In the grant lines 2 and, 12 and in ethe heading to the printed specification, line 4, for "Fint'izbe Com any"; each occurrence read Brown Fintube Company Signed and sealed this 15th day of May 1962:.

(SEAL) Attest:

ERNEST W. SWIDER DAVID L. LADD Attesting Officer Commissioner of Patents

Patent Citations
Cited PatentFiling datePublication dateApplicantTitle
US1068742 *Mar 9, 1912Jul 29, 1913Union Iron Works CoHeater or condenser.
US1400541 *Oct 8, 1920Dec 20, 1921Thermal Appliance Company IncWater-heater
US2298511 *May 11, 1938Oct 13, 1942Westinghouse Electric & Mfg CoSealing closure for high-pressure heads
US2337221 *Nov 7, 1938Dec 21, 1943Cameron Iron Works IncWellhead
US2424221 *Sep 4, 1944Jul 22, 1947Brown Fintube CoHeat exchanger
US2449052 *Jan 13, 1945Sep 14, 1948Brown Fintube CoHeat exchanger
Referenced by
Citing PatentFiling datePublication dateApplicantTitle
US3079992 *Feb 6, 1961Mar 5, 1963Baldwin Lima Hamilton CorpHeat exchanger closure construction
US3181722 *Jul 12, 1960May 4, 1965Ohio Brass CoElectrical apparatus housing and joint therefor
US3235290 *Dec 7, 1960Feb 15, 1966Pfaudler Permutit IncGlass lined fitting and process for glass lining of pipe fitting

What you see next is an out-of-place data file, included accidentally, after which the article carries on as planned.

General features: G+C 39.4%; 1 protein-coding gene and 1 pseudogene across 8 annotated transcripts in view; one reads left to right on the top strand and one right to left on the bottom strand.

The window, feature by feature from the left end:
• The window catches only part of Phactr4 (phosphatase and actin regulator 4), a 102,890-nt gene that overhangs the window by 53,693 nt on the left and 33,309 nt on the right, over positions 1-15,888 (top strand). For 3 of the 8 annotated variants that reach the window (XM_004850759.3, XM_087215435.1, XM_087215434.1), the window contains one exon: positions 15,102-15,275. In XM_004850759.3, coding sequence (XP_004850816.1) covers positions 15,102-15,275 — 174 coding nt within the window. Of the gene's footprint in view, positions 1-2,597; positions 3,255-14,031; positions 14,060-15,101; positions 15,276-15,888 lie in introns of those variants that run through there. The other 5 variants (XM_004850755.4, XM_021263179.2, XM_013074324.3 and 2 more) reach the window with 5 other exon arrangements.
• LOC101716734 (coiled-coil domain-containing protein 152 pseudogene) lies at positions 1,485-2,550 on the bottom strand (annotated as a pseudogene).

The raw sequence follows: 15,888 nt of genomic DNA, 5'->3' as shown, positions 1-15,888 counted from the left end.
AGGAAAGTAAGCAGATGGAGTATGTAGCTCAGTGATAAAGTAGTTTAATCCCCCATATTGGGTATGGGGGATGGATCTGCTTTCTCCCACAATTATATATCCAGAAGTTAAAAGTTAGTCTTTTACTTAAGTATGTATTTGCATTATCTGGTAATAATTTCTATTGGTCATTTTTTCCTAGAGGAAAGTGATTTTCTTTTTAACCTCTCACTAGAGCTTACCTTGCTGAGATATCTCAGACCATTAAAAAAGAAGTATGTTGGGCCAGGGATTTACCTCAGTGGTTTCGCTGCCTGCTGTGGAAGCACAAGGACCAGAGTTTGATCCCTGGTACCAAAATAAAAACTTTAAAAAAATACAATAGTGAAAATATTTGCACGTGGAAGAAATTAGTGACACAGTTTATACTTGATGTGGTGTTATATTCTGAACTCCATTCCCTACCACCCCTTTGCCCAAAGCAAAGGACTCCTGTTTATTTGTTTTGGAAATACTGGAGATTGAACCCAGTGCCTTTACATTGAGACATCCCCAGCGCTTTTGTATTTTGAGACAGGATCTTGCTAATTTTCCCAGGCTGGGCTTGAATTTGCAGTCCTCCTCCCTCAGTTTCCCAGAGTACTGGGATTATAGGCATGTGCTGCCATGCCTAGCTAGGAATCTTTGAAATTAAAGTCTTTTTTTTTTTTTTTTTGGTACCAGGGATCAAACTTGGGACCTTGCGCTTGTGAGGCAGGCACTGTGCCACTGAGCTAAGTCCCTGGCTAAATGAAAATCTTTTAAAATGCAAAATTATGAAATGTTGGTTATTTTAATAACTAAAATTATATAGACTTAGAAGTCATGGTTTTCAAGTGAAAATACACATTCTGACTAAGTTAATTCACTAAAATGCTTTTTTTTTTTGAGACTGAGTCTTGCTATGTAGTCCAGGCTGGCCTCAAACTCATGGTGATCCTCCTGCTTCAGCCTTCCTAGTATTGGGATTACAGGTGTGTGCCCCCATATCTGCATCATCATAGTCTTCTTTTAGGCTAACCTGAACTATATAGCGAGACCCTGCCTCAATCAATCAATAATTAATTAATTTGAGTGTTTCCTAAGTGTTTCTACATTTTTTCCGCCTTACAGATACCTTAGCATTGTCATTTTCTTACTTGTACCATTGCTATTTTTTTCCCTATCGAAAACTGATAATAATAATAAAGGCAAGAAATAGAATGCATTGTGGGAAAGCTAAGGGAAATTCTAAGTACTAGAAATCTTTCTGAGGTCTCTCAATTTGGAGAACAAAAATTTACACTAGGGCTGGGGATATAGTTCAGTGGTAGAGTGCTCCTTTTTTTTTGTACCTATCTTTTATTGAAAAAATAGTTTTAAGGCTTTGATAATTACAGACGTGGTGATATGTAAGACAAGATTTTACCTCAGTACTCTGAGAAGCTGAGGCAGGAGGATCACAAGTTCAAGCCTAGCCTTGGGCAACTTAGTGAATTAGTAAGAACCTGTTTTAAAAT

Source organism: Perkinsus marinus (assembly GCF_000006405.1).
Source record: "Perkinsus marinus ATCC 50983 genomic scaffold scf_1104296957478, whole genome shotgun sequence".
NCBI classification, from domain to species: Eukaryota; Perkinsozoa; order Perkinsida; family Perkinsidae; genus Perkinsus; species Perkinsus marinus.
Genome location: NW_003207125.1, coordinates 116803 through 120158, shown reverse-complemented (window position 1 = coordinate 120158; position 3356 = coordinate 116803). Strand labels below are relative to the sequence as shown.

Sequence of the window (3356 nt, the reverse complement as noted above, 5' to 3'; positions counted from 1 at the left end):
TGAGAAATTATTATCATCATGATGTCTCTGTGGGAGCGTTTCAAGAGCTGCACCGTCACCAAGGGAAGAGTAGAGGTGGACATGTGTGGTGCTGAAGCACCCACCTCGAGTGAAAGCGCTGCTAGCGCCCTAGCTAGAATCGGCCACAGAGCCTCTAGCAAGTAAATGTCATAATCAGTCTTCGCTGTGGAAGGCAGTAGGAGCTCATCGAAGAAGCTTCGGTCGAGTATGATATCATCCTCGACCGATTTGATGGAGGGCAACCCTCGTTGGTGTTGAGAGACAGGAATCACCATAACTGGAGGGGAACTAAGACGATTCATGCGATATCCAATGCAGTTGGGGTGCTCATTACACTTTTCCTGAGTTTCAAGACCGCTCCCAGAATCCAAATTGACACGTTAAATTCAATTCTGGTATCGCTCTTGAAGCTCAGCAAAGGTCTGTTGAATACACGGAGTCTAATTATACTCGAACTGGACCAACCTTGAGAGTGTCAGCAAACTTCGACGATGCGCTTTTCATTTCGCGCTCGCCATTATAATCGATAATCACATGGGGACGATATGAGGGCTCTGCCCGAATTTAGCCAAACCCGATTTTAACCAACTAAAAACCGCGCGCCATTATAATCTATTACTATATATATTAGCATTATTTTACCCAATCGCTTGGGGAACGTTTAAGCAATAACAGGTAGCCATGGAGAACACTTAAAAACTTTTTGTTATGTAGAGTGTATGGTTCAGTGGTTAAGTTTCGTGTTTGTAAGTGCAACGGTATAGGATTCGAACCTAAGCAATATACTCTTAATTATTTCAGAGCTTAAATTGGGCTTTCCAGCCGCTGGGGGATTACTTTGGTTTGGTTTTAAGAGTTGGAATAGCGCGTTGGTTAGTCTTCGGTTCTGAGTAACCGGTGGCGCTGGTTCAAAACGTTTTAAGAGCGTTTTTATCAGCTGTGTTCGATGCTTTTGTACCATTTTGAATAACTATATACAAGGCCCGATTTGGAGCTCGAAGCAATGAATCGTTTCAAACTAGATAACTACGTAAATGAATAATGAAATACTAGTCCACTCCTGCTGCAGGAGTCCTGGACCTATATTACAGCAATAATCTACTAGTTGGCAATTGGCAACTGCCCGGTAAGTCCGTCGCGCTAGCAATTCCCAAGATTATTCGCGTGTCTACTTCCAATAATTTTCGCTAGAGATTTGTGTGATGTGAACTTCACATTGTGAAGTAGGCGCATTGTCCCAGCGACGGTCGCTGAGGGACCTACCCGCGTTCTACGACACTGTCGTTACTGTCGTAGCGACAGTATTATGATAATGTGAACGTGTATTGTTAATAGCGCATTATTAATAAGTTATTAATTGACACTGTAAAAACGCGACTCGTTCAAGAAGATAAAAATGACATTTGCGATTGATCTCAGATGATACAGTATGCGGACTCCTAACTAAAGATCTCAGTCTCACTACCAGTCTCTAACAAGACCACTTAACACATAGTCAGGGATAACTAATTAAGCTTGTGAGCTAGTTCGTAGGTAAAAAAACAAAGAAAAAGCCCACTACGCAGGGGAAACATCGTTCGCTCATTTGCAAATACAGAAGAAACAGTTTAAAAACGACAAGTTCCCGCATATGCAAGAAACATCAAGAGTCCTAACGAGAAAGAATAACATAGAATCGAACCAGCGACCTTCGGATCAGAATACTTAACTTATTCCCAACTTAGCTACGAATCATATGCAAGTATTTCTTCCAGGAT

US3249153 *Dec 27, 1962May 3, 1966Brown Fintube CoHeat exchanger
US3593782 *Sep 8, 1969Jul 20, 1971American Precision IndHeat exchanger
US3833055 *Jul 24, 1972Sep 3, 1974Union Carbide CorpShell and tube heat exchanger
US4254826 *Sep 11, 1979Mar 10, 1981Pvi Industries Inc.Modular heat exchanger
US4557322 *Jul 9, 1984Dec 10, 1985Kennedy Tank & Manufacturing Company, Inc.Heat exchanger closure system
US4570701 *Nov 14, 1983Feb 18, 1986Wf RobertsDual purpose closure for heat exchangers
US4573527 *Jul 29, 1983Mar 4, 1986Mcdonough M JHeat exchanger closure connection
US4612980 *Oct 25, 1985Sep 23, 1986Wf RobertsDual purpose closure for heat exchangers
US4640348 *Oct 25, 1985Feb 3, 1987Roberts W FDual purpose closure for heat exchangers
US6012514 *Nov 26, 1997Jan 11, 2000Swain; Robert L. B.Tube-in tube heat exchanger
Classifications
U.S. Classification165/143, 220/378, 285/22, 165/76, 220/327
International ClassificationF28D7/00, F28D7/06, F16L39/00
Cooperative ClassificationF16L39/005, F28D7/06
European ClassificationF28D7/06, F16L39/00B